Impressions of the Giant TCR Advanced 2 race

On the road, the TCR is a delightfully pure, unfiltered experience. It is rigid, direct and, thanks to its low weight, a pleasure to cast.

The aesthetics of the TCR are that of a lightweight mountaineer’s bike that would be comfortable in the mountains, and the riding experience is very much in line with that dream.

Even knowing that the aero trumps weight almost all the time when it comes to actual speed, there’s no doubt about the nice feel of a lighter bike.

The underlying TCR formula hasn’t changed in years and that’s because it works. The bike is precise and efficient, a real pleasure in fast technical descents.

The geometry is as sleek as ever, with steep frame angles and a short wheelbase of just 980mm for a midrange. The reach is quite long at 388mm, while the 545mm stack will allow most riders to be as low as they need it to be, but not as aggressive as some.

Shimano 105 rim brakes on the Giant TCR Advanced 2 road bike

Rim brakes make sense in terms of simplicity and low weight.
Russell Burton / Immediate Media

Under hard pedaling the TCR is quite stiff rather than totally inflexible, but that’s probably as much due to the wheels as it is to the frameset.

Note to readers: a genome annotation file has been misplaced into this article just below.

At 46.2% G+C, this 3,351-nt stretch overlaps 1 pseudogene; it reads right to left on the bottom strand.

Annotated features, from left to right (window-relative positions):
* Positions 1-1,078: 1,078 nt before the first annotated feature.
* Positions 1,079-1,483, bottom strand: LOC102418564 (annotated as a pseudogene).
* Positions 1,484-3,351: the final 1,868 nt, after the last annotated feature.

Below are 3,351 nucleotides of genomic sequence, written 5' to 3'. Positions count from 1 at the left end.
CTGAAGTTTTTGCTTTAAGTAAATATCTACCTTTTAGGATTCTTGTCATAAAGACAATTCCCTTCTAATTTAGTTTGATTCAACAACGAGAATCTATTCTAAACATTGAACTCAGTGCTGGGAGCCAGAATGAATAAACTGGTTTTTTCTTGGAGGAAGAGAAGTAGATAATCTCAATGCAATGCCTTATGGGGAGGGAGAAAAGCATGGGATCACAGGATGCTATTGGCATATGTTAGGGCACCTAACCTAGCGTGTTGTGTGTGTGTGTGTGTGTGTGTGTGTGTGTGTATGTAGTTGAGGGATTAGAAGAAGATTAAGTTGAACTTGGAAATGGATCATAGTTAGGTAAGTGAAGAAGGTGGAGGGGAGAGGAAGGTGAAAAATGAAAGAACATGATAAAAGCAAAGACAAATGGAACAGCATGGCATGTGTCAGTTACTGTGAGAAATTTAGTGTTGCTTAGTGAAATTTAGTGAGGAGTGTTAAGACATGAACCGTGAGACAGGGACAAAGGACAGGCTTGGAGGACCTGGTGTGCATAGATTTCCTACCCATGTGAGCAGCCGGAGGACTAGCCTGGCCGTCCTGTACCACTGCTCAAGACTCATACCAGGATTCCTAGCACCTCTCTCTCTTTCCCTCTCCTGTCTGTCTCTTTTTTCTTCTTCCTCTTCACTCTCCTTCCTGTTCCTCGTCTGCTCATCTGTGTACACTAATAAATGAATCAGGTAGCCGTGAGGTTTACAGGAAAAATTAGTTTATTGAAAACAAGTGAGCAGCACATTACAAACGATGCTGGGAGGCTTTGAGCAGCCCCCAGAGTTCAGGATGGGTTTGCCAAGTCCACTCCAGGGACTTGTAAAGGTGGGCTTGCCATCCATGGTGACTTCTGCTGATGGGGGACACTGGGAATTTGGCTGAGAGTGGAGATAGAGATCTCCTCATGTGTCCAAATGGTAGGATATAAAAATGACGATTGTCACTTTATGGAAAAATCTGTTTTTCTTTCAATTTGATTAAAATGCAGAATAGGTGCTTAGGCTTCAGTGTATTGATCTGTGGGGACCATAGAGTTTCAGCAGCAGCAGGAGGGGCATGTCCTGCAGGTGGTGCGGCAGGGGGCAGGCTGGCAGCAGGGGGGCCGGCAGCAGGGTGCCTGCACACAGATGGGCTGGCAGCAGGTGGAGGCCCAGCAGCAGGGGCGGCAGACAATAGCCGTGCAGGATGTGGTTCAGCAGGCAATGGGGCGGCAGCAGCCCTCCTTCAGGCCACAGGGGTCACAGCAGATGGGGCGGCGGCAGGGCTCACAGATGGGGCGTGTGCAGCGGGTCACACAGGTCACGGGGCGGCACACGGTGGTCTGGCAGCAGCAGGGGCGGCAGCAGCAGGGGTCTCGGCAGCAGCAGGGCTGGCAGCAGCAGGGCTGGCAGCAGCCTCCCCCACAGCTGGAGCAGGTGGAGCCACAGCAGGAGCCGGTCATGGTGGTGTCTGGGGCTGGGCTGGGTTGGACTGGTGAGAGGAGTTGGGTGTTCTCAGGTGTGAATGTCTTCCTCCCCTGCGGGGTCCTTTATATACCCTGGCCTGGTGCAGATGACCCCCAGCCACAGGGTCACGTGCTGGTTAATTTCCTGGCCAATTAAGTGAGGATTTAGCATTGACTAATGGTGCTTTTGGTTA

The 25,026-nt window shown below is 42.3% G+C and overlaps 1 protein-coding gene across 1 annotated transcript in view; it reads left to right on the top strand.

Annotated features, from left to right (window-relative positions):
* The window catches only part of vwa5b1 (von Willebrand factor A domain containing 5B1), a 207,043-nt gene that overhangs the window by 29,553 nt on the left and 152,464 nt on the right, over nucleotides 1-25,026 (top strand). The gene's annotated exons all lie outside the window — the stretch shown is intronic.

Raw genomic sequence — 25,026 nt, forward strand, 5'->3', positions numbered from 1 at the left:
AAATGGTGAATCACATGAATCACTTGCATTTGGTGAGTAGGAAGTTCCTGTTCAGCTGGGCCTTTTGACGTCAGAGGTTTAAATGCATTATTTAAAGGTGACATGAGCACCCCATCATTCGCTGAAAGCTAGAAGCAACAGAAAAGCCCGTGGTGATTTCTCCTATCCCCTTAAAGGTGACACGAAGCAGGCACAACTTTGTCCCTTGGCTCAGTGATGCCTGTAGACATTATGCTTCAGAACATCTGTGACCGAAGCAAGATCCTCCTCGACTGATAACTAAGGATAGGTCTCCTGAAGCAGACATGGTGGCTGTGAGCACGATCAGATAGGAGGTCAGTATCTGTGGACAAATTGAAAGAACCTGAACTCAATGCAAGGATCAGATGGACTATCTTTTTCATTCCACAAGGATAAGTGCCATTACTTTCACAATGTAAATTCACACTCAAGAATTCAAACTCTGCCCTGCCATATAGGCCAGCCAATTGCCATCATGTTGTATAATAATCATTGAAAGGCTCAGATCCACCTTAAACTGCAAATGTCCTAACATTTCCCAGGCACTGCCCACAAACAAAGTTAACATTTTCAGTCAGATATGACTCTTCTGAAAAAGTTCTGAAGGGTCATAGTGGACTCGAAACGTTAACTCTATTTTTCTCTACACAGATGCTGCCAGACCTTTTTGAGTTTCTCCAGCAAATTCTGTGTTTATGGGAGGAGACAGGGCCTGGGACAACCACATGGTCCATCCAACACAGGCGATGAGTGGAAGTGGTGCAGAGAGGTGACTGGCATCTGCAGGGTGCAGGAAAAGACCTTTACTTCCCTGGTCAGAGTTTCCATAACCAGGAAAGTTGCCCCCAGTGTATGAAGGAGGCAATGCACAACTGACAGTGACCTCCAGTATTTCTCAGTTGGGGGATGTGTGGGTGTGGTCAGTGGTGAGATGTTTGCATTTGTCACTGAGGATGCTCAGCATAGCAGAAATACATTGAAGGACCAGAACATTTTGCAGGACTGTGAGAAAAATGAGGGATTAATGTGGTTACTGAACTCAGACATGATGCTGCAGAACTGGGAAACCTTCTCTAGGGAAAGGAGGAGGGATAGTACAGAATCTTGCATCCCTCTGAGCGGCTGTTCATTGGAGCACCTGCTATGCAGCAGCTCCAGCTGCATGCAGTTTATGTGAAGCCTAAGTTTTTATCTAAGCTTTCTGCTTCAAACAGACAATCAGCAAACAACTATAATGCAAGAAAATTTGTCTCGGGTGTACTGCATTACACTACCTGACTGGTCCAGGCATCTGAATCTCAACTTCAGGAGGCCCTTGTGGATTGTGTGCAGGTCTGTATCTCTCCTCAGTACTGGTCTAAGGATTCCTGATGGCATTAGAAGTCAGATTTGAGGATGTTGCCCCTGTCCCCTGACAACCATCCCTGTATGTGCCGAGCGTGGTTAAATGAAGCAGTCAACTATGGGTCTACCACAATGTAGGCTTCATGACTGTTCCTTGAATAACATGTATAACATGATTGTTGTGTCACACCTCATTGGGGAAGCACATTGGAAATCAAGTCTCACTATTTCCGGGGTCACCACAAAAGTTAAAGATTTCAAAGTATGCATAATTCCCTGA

There’s absolutely nothing wrong with Giant tires, but a set of carbon racing rims would naturally be even more exciting, and this bike is good enough in all other respects to deserve them as a future upgrade.

In its standard form, however, the TCR is fully race-ready and lacking for nothing. You can spend the money on a premium tire set as well, but the Giant rubber fitted is just fine.

The TCR isn’t a fluffy endurance bike, but with tubeless tires you can reap the benefits of lower tire pressure with the added bonus of extra puncture protection.

Shimano 105 is still as competent as ever, with a little less sharp shifting than the Ultegra. The brakes are of course not equal to the discs, but they are more than enough and don’t flex like cheaper third-party calipers.

Giant TCR Advanced 2 overall

There’s a reason the TCR has been such a high score over several generations. It rightfully sits alongside greats like the Cannondale SuperSix and the Specialized Tarmac.

Giant, however, is arguably more generous at the affordable end of the range than most of the competition. This all-men’s TCR isn’t a shoddy homage to the professional model supergroup, it’s a fantastic bike in its own right and I would recommend it wholeheartedly.

In its standard form, it’s a capable bike that’s ready to run or ride all day as fast as it can get, and the frame is good enough to warrant major upgrades down the line if the mood takes you. .

If you don’t think you need disc brakes, the TCR is one of the best road bikes you can buy right now.

Mom beaten in front of child for honking ATVs and motorcyclists Fri, 06 Aug 2021 20:27:00 +0000

A Rhode Island mother was dragged out of her car and beaten on the street in front of her young daughter – just for honking a group of bikers blocking the road, according to police and a heartbreaking video of the attack.